Pressure on global wheat markets has knocked values in the past couple of weeks.
The smaller, better quality 2016 crop, combined with weaker sterling, has been keeping UK wheat prices higher than in many other main producing and exporting countries in the past few months.
However, growers should not count on UK market conditions continuing to buck the global trend, traders and analysts warned.
Acreage fall predictions
US growers have seen their lowest wheat prices for 10 years on a heavy supply, leading to predictions that the acreage will fall again in 2017.
AHDB describes UK supplies as “sitting on a knife edge”, but pointed to a recent record high Australian wheat production estimate.
Canada is expected to produce its second-largest wheat crop on record at 31.7m tonnes, despite early snow and harvest concerns.
Overall quality of the predominantly high protein spring wheat crop is yet to be established.
Midweek ex-farm prices for December feed wheat were down about £2/t on average, at £131/t and ranging from £125/t in north-east Scotland to £139/t in Yorkshire.
The gap with barley narrowed slightly this week, with barley putting on about £1/t to average £117.70/t ex-farm and in a range from £109/t in the South East to £121/t in the North West.
Defra’s first estimates of UK cereal supply and demand for 2016-17 show a tighter wheat supply than last season.
Exports have got off to a flying start and animal feed use is expected to rise, mainly on higher poultry feed demand.
Other uses are also expected to increase wheat intake, with human and industrial consumption forecast to rise 7% on last season, if the UK’s two large bioethanol plants remain open.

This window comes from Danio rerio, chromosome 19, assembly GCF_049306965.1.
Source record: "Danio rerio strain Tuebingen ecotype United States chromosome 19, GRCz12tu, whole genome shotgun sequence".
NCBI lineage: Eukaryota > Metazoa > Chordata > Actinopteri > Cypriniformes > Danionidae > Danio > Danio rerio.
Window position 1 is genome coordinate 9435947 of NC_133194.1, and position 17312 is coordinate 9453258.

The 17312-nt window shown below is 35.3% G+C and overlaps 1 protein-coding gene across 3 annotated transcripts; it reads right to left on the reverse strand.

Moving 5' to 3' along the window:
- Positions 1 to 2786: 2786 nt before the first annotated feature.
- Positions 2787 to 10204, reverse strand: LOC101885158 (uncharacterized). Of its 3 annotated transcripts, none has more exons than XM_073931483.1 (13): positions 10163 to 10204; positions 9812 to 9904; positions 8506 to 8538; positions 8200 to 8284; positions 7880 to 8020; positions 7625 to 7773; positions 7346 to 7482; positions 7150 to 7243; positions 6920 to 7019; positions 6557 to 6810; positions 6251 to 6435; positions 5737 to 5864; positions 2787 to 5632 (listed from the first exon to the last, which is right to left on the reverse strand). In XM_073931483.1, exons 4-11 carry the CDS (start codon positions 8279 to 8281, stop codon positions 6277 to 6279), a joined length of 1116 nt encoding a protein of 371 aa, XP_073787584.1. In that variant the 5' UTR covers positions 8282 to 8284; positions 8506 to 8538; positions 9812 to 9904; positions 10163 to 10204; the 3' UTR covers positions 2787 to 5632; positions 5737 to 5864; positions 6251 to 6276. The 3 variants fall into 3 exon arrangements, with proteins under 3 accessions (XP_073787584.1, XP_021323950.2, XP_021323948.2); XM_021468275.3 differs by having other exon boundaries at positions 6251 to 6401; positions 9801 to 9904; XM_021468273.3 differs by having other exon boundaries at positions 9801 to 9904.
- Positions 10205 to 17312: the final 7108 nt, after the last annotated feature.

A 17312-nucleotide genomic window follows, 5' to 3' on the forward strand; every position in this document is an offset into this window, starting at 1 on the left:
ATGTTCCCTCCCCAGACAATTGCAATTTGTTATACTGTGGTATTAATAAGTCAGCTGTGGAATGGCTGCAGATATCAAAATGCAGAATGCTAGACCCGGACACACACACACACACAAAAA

The estimates leave almost 3.5m tonnes for export and stocks, a 39% drop compared with 2015-16.
Operating stock requirements are estimated at 1.6m tonnes, leaving 1.851m tonnes for export or so-called “free” stock.
Official figures show wheat exports were more than 700,000t between July and September.
This would leave a surplus of 1.139m tonnes for the rest of the season, said AHDB Cereals & Oilseeds’ report on the Defra figures.
Traders estimate that a further 300,000t will have been exported between October and Christmas.
This would leave a potential further 800,000t for export.
Gleadell Agriculture managing director David Sheppard said that given the availability of wheat globally and the UK’s less competitive position, that could be a real challenge.
“New crop wheat is worth £10/t less than old crop, so there is no incentive to carry it over, so carry-out stocks should be low at the end of this season,” he said.